After everything was on the drive and in catalogs I backed up everything to additional external hard drives and moved them to an off site location so that if something happened to the Drobo (crash, fire, flood, etc.) I would still have access to my photographs.
And that is it!…Ummmm Not really.
The Dirty Work.
Selecting the equipment and adding images to the catalog are the easy parts. The true major ingredients of this process are TIME and PATIENCE. Putting together a central, searchable and consistent photo archive was my New Years Resolution in 2011. I’m just finishing up now in early 2013. That was a total of TWO YEARS of work.
If someone is reading this and is thinking about taking on the project of creating a centralized photo archive, it is important to note that not everyone will have the same amount of work that I did. Some may have started using Lightroom or Aperture years ago and have much of their catalog already organized. I started from scratch. Some may have added metadata to their photos from the start; I didn’t start until about 2007.
It’s also important to mention that I did not work continually for two straight years on this project. I would do some work in the evenings if I had some free time. Sometimes I would work on it for a few weeks and then not touch it for 2 -3 months. I simply worked on it when I could. Some evenings I just thought, “I could watch something on TV or I could work on my archive.”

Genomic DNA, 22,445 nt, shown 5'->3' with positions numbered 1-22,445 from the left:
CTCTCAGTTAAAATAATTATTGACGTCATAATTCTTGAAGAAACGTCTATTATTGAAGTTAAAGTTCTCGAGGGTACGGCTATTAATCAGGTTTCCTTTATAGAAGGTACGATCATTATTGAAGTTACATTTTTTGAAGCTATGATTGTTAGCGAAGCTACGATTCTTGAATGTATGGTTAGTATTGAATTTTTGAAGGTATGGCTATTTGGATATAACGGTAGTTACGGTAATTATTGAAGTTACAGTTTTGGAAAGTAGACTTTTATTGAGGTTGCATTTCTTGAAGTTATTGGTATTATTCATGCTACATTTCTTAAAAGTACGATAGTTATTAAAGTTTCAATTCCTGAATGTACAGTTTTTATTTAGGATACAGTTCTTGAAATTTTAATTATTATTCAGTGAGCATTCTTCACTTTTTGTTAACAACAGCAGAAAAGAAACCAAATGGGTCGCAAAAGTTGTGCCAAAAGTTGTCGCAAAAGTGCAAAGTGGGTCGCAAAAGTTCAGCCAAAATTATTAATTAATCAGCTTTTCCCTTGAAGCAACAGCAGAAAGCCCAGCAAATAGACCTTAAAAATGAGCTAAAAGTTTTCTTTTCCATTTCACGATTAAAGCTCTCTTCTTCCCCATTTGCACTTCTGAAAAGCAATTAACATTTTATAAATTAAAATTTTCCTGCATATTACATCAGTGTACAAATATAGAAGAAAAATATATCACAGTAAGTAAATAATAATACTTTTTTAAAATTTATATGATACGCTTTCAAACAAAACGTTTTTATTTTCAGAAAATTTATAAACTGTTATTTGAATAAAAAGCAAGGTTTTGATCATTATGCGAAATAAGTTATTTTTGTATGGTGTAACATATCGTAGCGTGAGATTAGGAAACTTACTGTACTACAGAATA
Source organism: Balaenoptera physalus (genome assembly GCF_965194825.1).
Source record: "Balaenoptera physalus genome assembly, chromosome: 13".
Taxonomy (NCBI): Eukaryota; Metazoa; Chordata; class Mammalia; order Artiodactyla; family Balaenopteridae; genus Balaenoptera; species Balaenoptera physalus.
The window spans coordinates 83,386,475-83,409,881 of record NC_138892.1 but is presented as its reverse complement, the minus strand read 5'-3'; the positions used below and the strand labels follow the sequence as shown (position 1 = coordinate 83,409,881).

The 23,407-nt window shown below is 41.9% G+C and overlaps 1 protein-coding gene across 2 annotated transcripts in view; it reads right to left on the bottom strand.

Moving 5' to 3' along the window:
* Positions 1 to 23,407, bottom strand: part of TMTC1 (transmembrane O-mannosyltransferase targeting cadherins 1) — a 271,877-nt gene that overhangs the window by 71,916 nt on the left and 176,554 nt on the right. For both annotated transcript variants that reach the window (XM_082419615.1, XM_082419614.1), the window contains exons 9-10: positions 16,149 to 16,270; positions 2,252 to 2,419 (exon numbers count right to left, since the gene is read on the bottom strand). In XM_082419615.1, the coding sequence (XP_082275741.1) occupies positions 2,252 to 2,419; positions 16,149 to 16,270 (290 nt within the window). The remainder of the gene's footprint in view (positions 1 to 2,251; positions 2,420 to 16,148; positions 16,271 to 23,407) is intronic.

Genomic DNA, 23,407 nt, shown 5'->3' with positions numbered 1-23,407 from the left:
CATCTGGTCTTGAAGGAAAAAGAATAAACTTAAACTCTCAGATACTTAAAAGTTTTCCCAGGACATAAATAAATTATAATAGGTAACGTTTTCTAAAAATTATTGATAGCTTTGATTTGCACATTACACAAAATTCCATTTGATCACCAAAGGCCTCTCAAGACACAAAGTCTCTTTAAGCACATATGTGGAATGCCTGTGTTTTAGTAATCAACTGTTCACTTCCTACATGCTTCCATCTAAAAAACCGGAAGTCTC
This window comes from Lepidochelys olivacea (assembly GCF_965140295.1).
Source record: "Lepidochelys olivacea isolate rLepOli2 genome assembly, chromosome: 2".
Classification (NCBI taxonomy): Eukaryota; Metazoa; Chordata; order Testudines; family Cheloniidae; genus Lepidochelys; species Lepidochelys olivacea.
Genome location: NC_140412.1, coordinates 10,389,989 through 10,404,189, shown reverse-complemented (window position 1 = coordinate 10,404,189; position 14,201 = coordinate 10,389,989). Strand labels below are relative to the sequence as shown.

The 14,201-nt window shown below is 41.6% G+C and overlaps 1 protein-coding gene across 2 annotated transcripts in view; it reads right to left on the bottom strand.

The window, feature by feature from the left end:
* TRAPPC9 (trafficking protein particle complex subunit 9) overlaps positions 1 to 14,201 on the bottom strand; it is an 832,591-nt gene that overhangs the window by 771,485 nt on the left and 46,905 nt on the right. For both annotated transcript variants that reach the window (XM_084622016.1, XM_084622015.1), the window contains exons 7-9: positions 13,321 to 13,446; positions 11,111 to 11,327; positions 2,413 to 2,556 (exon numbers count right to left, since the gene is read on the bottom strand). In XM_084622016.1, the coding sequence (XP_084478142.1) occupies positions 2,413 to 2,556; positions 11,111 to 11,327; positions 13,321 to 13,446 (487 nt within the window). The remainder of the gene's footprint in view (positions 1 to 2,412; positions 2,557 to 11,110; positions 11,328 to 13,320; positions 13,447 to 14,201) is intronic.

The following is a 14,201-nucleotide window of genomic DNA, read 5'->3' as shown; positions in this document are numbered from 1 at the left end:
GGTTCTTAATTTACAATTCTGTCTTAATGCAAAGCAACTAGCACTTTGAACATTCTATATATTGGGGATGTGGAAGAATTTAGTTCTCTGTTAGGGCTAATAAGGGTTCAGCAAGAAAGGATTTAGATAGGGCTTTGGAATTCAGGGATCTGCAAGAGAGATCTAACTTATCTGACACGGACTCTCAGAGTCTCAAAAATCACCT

If you don’t already have a strong photo archive, taking time to prepare your images is key. I had years of images that had no metadata applied to them at all (other then the EXIF data from the camera on digital files) so I used the program PhotoMechanic to caption and keyword every photo. I found that PhotoMechanic is much easier to work with in terms of batch captioning then Lightroom. Adding this metadata was, by far, the most time consuming part of this project. Imagine going through tens of thousands of images taken over the course of years and adding caption information. I had to track down old notebooks, emails and other documents to find information on when, where and why I did the images. I also spent hours on Google finding information about events, people and places that I photographed.
I often debated about whether I should take the time to add this metadata, but to me it was important because it made every image consistent and allowed everything I’ve ever shot to be searchable within the database. Now that all this data is written to the image file I will never have to look it up again, it will always be with the file. Not everyone will have the stomach to caption years of old photographs but luckily I made it through and will never have to do it again.
The bulk of my existing, loosely organized archive was on 2-3 external hard drives but I also had piles of old DVDs and CDs all with images that I need to get into my nested folder framework on my new drive. Part of the problem was that since I didn’t have a central archive since the beginning, I often had to deal with duplicate images on multiple media because of my attempts to store and back up my files up in the past, so I had to check DVD, CD and hard drives thoroughly before I deleted or threw away anything.